Wednesday, January 09, 2008

Predicting psychosis in high-risk youth

A study of 325 youngsters in the U.S. has found that those who have a combination of different risk factors for the condition have a 65-80% chance of going on to develop full-blown psychosis. The researchers who conducted the study claim that an understanding of these combinations could help scientists predict who is likely to develop the illness within two to three years with the same accuracy that other kinds of risk factors can predict major medical diseases, such as diabetes. 35% of people with the accepted criteria for being at risk of psychosis go on to develop the illness but the figure rises to 65-80% with the following combination of risk factors :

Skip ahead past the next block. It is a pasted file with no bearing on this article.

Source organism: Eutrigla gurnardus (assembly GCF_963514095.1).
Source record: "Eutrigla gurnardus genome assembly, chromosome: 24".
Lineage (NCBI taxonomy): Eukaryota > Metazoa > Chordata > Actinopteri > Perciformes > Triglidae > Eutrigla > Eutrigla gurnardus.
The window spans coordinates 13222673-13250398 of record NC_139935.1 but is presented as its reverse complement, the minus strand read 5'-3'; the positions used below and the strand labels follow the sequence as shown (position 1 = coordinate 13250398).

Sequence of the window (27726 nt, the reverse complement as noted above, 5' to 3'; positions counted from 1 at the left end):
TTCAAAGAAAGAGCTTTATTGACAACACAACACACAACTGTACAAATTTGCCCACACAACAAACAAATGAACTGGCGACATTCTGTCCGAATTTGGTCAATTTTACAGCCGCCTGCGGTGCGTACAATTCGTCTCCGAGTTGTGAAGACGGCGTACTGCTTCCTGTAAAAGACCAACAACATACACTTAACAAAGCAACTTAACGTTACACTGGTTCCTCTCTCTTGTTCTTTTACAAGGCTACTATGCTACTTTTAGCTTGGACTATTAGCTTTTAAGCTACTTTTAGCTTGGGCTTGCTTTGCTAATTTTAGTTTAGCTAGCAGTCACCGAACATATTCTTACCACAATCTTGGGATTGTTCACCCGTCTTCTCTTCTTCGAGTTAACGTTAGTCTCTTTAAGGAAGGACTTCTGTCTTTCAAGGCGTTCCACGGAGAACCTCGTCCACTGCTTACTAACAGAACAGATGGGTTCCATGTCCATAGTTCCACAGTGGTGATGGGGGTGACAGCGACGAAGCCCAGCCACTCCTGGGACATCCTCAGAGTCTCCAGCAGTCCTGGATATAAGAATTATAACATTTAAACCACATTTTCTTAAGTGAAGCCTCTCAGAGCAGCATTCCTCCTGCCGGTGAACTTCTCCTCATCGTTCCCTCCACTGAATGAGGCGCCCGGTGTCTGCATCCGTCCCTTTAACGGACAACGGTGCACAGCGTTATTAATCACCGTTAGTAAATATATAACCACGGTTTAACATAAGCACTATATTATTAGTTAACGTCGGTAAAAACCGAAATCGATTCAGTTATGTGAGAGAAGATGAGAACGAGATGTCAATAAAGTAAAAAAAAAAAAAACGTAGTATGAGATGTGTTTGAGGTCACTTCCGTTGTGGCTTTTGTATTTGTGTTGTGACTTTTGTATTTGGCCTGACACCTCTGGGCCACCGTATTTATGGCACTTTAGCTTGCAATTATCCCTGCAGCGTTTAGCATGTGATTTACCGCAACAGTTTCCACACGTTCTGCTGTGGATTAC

• deteriorating social functioning (e.g. spending increasing amounts of time alone in one's room)
  • a family history of psychosis combined with a recent decline in functioning e.g. a drop in school marks or a withdrawal from extracurricular activities)
  • an increase in unusual thoughts (e.g. thinking strangers' conversations are about one's self)
  • an increase in suspicion/paranoia
  • past or current drug abuse

The researchers also found that those who progressed to a psychotic disorder tended to do so relatively quickly. 22% developed psychosis within the first year, 11% by the end of the second year and the remaining 3% by the end of 2 1/2 years.

You can find out more about this research at

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